Scaling kNN queries using statistical learning

Cahsai, Atoshum Samuel (2020) Scaling kNN queries using statistical learning. PhD thesis, University of Glasgow.

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Abstract

The k-Nearest Neighbour (kNN) method is a fundamental building block for many sophisticated statistical learning models and has a wide application in different fields; for instance, in kNN regression, kNN classification, multi-dimensional items search, location-based services, spatial analytics, etc.
However, nowadays with the unprecedented spread of data generated by computing and communicating devices has resulted in a plethora of low-dimensional large-scale datasets and their users' community, the need for efficient and scalable kNN processing is pressing. To this end, several parallel and distributed approaches and methodologies for processing exact kNN in low-dimensional large-scale datasets have been proposed; for example Hadoop-MapReduce-based kNN query processing approaches such as Spatial-Hadoop (SHadoop), and Spark-based approaches like Simba. This thesis contributes with a variety of methodologies for kNN query processing based on statistical and machine learning techniques over large-scale datasets.

This study investigates the exact kNN query performance behaviour of the well-known Big Data Systems, SHadoop and Simba, that proposes building multi-dimensional Global and Local Indexes over low dimensional large-scale datasets. The rationale behind such methods is that when executing exact kNN query, the Global and Local indexes access a small subset of a large-scale dataset stored in a distributed file system. The Global Index is used to prune out irrelevant subsets of the dataset; while the multiple distributed Local Indexes are used to prune out unnecessary data elements of a partition (subset).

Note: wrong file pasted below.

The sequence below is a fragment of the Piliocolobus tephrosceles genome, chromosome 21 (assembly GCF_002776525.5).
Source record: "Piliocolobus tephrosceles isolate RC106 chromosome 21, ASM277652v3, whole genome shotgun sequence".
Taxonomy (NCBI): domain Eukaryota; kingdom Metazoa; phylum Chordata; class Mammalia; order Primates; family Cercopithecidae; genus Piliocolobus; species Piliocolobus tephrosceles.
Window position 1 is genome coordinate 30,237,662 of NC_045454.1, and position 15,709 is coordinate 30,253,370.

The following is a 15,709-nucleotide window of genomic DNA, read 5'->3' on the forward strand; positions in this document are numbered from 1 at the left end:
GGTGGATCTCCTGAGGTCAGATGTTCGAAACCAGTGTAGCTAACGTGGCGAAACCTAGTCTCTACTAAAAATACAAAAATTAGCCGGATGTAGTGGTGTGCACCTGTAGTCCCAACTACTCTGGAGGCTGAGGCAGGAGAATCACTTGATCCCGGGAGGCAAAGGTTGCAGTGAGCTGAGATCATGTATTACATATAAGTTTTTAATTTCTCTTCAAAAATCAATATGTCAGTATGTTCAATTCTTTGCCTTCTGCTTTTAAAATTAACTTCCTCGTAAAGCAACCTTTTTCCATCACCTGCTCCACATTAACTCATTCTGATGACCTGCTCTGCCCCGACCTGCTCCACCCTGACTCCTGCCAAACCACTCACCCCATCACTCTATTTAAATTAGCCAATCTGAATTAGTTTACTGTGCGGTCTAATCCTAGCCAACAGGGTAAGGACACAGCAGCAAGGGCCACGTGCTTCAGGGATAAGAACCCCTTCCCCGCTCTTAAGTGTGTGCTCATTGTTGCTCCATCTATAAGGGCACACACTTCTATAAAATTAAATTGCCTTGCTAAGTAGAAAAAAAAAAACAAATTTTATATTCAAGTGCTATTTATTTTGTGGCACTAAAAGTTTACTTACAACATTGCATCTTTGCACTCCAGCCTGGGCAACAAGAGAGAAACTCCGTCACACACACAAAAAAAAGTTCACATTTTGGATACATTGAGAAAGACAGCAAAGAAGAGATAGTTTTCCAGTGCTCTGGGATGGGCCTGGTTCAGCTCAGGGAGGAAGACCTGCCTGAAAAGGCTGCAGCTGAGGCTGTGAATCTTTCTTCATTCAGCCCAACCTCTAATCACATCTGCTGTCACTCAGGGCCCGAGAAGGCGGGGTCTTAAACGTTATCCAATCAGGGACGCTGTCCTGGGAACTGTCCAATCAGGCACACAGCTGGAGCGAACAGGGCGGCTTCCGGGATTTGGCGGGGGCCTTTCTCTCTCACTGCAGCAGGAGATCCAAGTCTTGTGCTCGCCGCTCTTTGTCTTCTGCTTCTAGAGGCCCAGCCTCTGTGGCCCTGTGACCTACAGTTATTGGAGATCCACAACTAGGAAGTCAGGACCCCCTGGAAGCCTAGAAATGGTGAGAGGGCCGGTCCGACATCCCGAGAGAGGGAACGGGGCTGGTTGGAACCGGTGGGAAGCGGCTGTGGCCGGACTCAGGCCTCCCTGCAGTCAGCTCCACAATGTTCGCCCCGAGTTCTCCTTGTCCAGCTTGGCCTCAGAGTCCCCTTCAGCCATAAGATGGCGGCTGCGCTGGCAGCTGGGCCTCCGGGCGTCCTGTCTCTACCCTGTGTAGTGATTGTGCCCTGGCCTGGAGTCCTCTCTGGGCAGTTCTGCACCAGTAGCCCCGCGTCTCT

The kNN execution algorithm of SHadoop and Simba involves loading data elements that reside in the relevant partitions from disks/network points to memory. This leads to significantly high kNN query response times; so, such methods are not suitable for low-latency applications and services. An extensive literature review showed that not enough attention has been given to access relatively small-sized but relevant data using kNN query only. Based on this limitation, departing from the traditional kNN query processing methods, this thesis contributes two novel solutions: Coordinator With Index (COWI) and Coordinator with No Index(CONI) approaches. The essence of both approaches rests on adopting a coordinator-based distributed processing algorithm and a way to structure computation and index the stored datasets that ensures that only a very small number of pieces of data are retrieved from the underlying data centres, communicated over the network, and processed by the coordinator for every kNN query. The expected outcome is that scalability is ensured and kNN queries can be processed in just tens of milliseconds. Both approaches are implemented using a NoSQL Database (HBase) achieving up to three orders of magnitude of performance gain compared with state of the art methods -SHadoop and Simba.

It is common practice that the current state-of-the-art approaches for exact kNN query processing in low-dimensional space use Tree-based multi-dimensional Indexing methods to prune out irrelevant data during query processing. However, as data sizes continue to increase, (nowadays it is not uncommon to reach several Petabytes), the storage cost of Tree-based Index methods becomes exceptionally high, especially when opted to partition a dataset into smaller chunks. In this context, this thesis contributes with a novel perspective on how to organise low-dimensional large-scale datasets based on data space transformations deriving a Space Transformation Organisation Structure (STOS). STOS facilitates kNN query processing as if underlying datasets were uniformly distributed in the space. Such an approach bears significant advantages: first, STOS enjoys a minute memory footprint that is many orders of magnitude smaller than Index-based approaches found in the literature. Second, the required memory for such meta-data information over large-scale datasets, unlike related work, increases very slowly with dataset size. Hence, STOS enjoys significantly higher scalability. Third, STOS is relatively efficient to compute, outperforming traditional multivariate Index building times, and comparable, if not better, query response times.